Venezuelan opossums and the origin of species


This video, in Spanish, from Venezuela about a mouse opossum is called Marmosa robinsoni.

From Wildlife Extra:

New study could change the traditional view of how species come about

A team of researchers from the City University of New York working on the Península de Paraguaná in Venezuela have made a discovery that could revolutionise our understanding of how the origin of a new species takes place.

Up to now it has been accepted that the primary drivers in a species becoming isolated, and consequently developing sufficiently separate characteristics to become genetically distinct, are physical in nature – the uplift of mountains, the formation of islands, the change in the course of a river, creating barriers.

The findings of the study of two species of mouse opossums, Marmosa xerophila and Marmosa robinsoni, have now added interactions among species as another way that populations can become geographically isolated, which could promote the formation of new species.

In their paper the authors, Eliécer E Gutiérrez, Robert A Boria and Robert P Anderson, say that these interactions might include, ‘the presence of particularly effective predators or strong competitors, or the absence of important prey or essential mutualistic species.’

This new theory has come about as a result of observations on the Paraguaná peninsula, which is separated from the mainland only by a spit of sand, in which the researchers found that M. robinsoni has become separated from populations of the same species found on the mainland, not because the habitat in between is unsuitable, but because it is mostly occupied by M. xerophila.

The inability of individuals of that population of M. robinsoni to mate with individuals of mainland populations could, in time, lead to their genetic differentiation and the origin of a new species.

To read more about the study go to www.ecography.org/content/august-2014.

Bird flight evolution, new research


This video from Canada says about itself:

The chukar partridge (Alectoris chukar)

Chukar partridge were introduced to the Kamloops area in the early 1950’s. They established themselves quickly and expanded in numbers due in a large part to the poor quality of our range land. With improved grazing practices and aggressive weed control the habitat has shrunk for these beautiful birds.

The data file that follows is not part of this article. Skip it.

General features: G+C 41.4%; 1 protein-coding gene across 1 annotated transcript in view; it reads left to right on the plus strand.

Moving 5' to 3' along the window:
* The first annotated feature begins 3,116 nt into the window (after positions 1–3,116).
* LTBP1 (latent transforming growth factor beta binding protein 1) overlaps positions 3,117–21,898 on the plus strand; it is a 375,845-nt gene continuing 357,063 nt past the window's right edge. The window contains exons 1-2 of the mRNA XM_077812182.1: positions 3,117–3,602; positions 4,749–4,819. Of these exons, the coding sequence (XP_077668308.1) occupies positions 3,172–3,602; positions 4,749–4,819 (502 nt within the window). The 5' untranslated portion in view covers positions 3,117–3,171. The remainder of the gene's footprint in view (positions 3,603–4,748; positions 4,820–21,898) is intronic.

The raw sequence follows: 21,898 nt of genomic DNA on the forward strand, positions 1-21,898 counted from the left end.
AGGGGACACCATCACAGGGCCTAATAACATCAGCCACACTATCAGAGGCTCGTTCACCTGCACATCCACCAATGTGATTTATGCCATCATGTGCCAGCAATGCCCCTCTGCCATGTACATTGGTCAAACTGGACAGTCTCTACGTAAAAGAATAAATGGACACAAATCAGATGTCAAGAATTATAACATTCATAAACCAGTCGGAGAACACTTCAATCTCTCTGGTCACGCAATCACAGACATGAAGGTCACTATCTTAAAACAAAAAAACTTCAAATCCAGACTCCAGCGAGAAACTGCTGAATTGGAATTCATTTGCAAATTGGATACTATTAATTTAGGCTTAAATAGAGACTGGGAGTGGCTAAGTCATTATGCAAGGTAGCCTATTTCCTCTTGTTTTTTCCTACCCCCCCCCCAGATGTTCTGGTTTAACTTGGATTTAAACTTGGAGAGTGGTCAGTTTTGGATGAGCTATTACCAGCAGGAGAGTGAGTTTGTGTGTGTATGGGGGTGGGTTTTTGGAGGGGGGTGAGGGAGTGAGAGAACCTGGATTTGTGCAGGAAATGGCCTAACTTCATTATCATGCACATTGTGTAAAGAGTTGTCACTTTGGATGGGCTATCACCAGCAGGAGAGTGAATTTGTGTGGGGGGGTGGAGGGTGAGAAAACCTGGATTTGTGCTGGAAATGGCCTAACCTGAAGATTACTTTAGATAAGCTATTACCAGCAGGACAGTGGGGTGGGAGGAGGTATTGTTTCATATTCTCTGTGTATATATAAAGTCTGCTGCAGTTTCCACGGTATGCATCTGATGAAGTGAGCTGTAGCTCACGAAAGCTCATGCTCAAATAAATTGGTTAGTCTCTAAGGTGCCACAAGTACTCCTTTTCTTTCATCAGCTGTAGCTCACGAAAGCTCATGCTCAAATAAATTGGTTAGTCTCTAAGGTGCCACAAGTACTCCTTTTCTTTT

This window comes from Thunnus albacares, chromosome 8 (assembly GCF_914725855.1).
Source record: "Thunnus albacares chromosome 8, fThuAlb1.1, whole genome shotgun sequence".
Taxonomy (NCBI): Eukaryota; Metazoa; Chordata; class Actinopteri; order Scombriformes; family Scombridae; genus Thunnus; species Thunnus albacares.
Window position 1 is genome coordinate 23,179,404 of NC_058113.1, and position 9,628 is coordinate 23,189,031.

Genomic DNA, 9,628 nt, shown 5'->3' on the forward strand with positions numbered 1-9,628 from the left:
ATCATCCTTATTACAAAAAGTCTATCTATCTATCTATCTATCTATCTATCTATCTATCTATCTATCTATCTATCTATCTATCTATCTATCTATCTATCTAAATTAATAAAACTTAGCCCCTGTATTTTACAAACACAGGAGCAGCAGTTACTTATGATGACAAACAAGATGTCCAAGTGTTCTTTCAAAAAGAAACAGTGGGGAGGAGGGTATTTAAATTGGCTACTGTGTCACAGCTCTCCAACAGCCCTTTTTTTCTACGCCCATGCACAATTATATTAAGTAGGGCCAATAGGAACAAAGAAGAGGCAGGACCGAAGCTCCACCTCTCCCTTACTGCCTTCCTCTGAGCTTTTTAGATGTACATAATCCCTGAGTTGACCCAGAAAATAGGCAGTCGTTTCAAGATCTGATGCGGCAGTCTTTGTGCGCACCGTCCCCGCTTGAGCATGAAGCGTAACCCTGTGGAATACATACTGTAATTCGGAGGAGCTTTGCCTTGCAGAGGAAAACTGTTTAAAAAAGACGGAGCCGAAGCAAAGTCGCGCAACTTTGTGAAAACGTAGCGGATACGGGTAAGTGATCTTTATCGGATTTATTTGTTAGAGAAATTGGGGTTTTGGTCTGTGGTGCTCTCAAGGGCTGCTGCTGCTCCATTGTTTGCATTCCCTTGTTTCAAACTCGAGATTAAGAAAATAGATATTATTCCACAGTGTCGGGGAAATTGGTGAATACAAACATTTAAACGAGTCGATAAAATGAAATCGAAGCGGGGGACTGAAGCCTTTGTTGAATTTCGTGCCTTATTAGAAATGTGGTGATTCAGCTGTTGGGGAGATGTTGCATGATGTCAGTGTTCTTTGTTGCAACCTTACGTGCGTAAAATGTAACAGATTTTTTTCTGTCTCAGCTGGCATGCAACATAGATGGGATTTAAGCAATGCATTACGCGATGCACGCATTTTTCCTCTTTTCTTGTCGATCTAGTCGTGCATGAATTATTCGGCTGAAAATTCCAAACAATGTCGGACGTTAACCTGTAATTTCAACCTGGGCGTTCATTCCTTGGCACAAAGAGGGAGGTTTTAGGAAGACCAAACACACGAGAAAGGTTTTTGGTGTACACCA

From Wildlife Extra:

Falling chicks could reveal the mysterious origins of flight

Two researchers from the University of California, Berkeley, may have just disproved a widely-accepted theory of how the origins of flight began.

Dennis Eva Evangelista, post-doctoral researcher at University of North Carolina, Chapel Hill, and Robert Dudley, UC Berkeley professor of integrative biology, undertook research to assess how baby birds (in this case the team used chukar partridges) react when they fall upside down.

Their results revealed that even birds that were just one-day old successfully flapped their wings in order to right themselves when they fell.

In the nest, the chicks used their wings to flip or roll themselves around. Nine days after hatching, 100 per cent of birds that were analysed in the study were found to have developed coordinated flapping and body pitch control, enabling them to right themselves.

“These abilities develop very quickly after hatching,” said Evangelista, who emphasised that no chicks were harmed during the research. “The results highlight the importance of manoeuvring and control in development and evolution of flight in birds.”

Dudley had argued for more than a decade against the popular theory of wing-assisted incline running (WAIR), which theorises that flight originated in theropod dinosaurs – the ancestors of birds – when they used symmetric wing flapping while running up an incline.

This theory argues that wings assisted running by providing lift, and that the ability to steer or manoeuvre is absent early on in the evolution of flight. To test this, the researchers tested the chicks to see if they flapped their wings while running up an incline. However, none of the birds did.

Dudley’s theory is that flight developed in tree-dwelling animals falling, and then evolving the ability to glide and fly. He believes that midair manoeuvrability preceded the development of flapping flight, allowing the ancestors of today’s birds to use their forelimbs as rudimentary wings.